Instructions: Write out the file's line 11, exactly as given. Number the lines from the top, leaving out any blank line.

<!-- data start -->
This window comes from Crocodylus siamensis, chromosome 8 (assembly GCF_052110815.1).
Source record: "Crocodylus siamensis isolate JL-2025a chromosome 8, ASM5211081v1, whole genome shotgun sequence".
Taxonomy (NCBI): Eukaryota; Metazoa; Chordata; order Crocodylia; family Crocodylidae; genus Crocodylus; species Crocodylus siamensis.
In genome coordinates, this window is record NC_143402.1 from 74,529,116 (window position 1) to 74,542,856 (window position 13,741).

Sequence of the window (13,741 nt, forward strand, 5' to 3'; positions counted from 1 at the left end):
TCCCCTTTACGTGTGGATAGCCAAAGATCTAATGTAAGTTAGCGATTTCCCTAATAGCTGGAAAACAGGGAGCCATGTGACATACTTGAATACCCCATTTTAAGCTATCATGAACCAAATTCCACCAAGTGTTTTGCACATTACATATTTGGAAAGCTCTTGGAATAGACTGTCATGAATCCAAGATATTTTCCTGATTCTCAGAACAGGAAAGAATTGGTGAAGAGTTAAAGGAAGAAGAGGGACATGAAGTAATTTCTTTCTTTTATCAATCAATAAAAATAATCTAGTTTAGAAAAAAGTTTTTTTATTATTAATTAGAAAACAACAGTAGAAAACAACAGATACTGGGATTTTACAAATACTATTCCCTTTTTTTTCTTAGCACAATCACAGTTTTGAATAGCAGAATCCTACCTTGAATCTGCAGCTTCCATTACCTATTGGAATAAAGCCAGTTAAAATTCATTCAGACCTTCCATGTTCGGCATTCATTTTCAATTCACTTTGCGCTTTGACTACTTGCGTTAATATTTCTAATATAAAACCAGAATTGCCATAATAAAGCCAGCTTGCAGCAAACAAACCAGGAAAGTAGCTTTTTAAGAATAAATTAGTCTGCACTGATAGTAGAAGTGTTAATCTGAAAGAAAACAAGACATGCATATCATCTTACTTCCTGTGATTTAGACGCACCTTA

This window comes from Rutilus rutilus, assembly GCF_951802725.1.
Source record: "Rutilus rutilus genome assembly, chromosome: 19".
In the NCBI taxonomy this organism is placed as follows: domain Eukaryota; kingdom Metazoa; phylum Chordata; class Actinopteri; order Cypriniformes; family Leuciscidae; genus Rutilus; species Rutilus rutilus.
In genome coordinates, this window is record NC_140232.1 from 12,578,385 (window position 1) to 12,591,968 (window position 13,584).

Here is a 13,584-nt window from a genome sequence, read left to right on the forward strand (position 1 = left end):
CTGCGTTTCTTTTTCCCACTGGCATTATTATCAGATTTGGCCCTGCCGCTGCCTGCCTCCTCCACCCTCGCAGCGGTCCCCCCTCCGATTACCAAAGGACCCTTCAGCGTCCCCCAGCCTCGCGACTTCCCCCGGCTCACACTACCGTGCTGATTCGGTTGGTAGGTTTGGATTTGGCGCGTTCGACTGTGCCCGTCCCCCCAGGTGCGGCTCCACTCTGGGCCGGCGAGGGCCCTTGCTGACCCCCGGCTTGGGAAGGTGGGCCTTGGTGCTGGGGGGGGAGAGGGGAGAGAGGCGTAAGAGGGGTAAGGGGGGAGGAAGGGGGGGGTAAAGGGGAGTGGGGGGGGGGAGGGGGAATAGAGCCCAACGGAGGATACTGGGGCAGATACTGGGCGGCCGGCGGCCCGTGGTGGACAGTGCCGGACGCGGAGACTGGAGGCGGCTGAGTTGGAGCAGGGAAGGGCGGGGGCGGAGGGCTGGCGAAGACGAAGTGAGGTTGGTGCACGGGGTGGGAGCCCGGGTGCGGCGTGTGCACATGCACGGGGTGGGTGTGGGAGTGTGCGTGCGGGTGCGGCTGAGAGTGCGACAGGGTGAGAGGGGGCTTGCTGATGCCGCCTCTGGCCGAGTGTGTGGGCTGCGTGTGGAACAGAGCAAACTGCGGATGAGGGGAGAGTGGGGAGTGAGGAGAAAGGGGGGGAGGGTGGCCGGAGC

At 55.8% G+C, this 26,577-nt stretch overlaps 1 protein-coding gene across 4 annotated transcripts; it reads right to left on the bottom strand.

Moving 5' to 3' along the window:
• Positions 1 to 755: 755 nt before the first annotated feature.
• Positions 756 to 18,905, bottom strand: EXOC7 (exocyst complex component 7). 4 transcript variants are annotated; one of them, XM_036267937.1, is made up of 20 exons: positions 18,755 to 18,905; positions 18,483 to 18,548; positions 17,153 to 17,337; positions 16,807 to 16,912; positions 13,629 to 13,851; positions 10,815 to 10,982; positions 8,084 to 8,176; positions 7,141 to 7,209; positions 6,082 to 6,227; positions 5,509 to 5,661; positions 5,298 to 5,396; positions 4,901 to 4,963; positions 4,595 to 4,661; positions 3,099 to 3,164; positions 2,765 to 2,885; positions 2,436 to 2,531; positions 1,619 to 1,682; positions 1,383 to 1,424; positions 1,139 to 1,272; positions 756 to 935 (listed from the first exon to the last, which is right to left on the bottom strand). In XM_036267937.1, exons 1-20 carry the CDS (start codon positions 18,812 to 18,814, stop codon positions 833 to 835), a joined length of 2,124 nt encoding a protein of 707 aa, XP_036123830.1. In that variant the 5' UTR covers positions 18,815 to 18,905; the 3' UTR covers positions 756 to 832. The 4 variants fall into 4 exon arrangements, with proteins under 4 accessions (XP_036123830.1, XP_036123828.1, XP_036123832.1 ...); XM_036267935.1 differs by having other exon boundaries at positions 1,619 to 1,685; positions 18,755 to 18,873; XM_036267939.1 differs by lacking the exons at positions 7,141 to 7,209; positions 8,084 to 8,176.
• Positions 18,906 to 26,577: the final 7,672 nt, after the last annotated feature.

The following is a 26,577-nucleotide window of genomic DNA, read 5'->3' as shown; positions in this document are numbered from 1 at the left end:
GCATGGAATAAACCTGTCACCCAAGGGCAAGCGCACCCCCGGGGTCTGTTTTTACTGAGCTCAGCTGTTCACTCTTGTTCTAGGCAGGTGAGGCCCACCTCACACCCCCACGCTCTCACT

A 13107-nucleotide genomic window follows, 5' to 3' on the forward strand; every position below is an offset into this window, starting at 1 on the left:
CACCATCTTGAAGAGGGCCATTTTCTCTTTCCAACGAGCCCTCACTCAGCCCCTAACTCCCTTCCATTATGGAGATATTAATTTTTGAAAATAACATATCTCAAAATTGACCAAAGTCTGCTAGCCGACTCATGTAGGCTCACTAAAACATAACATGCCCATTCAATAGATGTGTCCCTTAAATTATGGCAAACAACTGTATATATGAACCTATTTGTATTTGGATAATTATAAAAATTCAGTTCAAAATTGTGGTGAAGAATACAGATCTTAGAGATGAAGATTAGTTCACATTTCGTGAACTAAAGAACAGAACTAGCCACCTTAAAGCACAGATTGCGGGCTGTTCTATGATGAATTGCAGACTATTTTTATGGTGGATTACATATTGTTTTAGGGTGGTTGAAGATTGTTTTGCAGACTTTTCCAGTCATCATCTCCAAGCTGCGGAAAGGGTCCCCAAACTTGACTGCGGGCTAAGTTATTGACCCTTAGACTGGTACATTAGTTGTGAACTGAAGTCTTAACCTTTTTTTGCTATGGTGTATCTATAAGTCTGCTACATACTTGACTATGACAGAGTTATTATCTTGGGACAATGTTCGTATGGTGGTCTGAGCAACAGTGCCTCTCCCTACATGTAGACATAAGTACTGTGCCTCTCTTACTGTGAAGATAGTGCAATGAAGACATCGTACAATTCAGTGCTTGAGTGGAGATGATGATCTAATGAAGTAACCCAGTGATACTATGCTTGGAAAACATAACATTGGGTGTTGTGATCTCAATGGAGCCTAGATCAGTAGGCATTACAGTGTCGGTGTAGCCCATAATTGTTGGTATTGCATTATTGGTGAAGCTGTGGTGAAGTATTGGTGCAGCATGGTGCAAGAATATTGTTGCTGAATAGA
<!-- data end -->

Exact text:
Here is a 13,584-nt window from a genome sequence, read left to right on the forward strand (position 1 = left end):